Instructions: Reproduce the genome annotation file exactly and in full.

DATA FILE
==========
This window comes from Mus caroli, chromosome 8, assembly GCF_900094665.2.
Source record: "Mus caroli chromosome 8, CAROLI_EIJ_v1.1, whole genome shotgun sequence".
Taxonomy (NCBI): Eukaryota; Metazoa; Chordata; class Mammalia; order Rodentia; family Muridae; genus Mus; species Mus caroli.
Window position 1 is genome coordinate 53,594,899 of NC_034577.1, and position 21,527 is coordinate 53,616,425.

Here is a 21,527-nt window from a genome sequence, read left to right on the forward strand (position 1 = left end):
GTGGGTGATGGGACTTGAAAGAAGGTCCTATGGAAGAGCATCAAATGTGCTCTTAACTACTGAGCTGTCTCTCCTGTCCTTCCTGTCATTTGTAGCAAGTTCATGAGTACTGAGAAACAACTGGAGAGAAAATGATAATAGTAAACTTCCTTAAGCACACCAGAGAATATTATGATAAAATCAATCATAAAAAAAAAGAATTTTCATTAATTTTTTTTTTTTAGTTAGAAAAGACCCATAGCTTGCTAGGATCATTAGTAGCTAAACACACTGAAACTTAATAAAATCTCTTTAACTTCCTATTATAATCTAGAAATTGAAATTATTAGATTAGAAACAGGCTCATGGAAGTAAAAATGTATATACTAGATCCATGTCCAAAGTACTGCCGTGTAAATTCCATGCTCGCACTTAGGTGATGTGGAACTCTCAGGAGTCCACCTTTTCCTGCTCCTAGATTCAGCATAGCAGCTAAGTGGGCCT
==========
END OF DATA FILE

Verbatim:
This window comes from Mus caroli, chromosome 8, assembly GCF_900094665.2.
Source record: "Mus caroli chromosome 8, CAROLI_EIJ_v1.1, whole genome shotgun sequence".
Taxonomy (NCBI): Eukaryota; Metazoa; Chordata; class Mammalia; order Rodentia; family Muridae; genus Mus; species Mus caroli.
Window position 1 is genome coordinate 53,594,899 of NC_034577.1, and position 21,527 is coordinate 53,616,425.

Here is a 21,527-nt window from a genome sequence, read left to right on the forward strand (position 1 = left end):
GTGGGTGATGGGACTTGAAAGAAGGTCCTATGGAAGAGCATCAAATGTGCTCTTAACTACTGAGCTGTCTCTCCTGTCCTTCCTGTCATTTGTAGCAAGTTCATGAGTACTGAGAAACAACTGGAGAGAAAATGATAATAGTAAACTTCCTTAAGCACACCAGAGAATATTATGATAAAATCAATCATAAAAAAAAAGAATTTTCATTAATTTTTTTTTTTTAGTTAGAAAAGACCCATAGCTTGCTAGGATCATTAGTAGCTAAACACACTGAAACTTAATAAAATCTCTTTAACTTCCTATTATAATCTAGAAATTGAAATTATTAGATTAGAAACAGGCTCATGGAAGTAAAAATGTATATACTAGATCCATGTCCAAAGTACTGCCGTGTAAATTCCATGCTCGCACTTAGGTGATGTGGAACTCTCAGGAGTCCACCTTTTCCTGCTCCTAGATTCAGCATAGCAGCTAAGTGGGCCT